Hypothalamic amenorrhea related to weight loss and excessive exercise can be rectified by gaining weight, nutritional counseling and reducing intensity of work-out activity. Hormone therapy is recommended in cases of premature ovarian failure to avoid estrogen depletion and prevent related complications such as osteoporosis. Though postmenopausal hormone therapy is associated with certain health risks in older women, younger women with premature ovarian failure are said to benefit from this therapy to avoid bone loss.
Women with PCOS (polycystic ovary syndrome) have been found to benefit from treatments that decrease the level of androgens (male hormones).
Medications such as bromocriptine (Parlodel) can reduce elevated prolactin levels responsible for amenorrhea. Medication levels can be adjusted by the person’s physician wherever appropriate.
Women interested in pregnancy may benefit from assisted reproductive technologies and the administration of gonadotropin medications (drugs used for maturation of follicle in the ovaries) may be useful for amenorrhea patients attempting to become pregnant.
Several herbs have been found to be useful in treating amenorrhea.
1. Angelica sinensis: This is a traditionally used herb to alleviate labor problems such as delayed birth and removal of the placenta after birth. The root of Angelica is used in relieving amenorrhea and dysmenorrhea.
2. False Unicorn: False unicorn is another traditional herb associated with infertility-curing properties.
3. Lemon Balm: This herb has historical significance in the treatment of amenorrhea and other menstrual related problems in women. It is known to promote menstrual cycle, relive menstrual cramps and also useful in amenorrhea related migraines.
4. Blue Cohosh: This herb has been documented in Ayurveda and is said to be effective uterine and menstruation stimulant. The phytochemical calulopsonin component present in herb stimulates blood flow in the pelvic region.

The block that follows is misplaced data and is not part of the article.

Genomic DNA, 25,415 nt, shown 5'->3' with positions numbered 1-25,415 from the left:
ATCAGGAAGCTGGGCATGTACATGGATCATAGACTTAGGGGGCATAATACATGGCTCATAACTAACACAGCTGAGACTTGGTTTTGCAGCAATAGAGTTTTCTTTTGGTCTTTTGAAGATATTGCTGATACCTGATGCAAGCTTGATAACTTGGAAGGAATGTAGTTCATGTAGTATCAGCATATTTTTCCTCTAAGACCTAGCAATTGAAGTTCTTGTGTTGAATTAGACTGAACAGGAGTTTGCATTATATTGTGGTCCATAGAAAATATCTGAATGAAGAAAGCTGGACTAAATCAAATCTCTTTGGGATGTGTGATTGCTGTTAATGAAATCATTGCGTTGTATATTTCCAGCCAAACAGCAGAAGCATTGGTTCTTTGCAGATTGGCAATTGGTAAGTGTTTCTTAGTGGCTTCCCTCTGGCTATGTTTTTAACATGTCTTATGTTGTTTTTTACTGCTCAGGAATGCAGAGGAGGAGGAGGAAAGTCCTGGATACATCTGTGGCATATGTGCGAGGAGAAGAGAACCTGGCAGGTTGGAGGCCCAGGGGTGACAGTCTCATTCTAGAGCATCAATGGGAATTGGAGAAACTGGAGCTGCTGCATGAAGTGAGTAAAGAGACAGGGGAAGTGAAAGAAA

5. Some Of Commonly Used Spices And Herbs Such As Dill Weed, Sweet Fennel And Fenugreek Are Known To Treat Amennohea: Dill is traditionally used for enhancing the flow of breast milk. Fennel is known to stimulate menstrual cycle and also relieve premenstrual syndrome (PMS) by maintaining an optimum fluid balance in the body. Fenugreek, widely used as vegetable or spice is known for treating lack of milk production, amenorrhea, menstrual cramps and hot flashes. Cinnamon has been traditionally used as a cure for amenorrhea along with several different ailments. Saffron known for its antioxidant content also works as a toxin-removing agent in the body. Tomato is also effective in treating amenorrhea.
Pulsatilla, Senecio, Calcarea carbonica, Ferrum metallicum, Sepia and Graphites are common homeopathic drugs of choice. If menses are suppressed due to fright, Aconite, Actea spicata and Lycopodium are recommended. Advice from a homeopathic specialist is essential before taking any medication.
1. Dickerson, E. H., Raghunath, A.S. & Atkin, S. L. Initial investigation of amenorrhoea BMJ 2009; 339:b2184
2. Robinson, Angela. “Amenorrhoea.” InnovAiT: The RCGP Journal for Associates in Training 5.9 (2012): 528-540.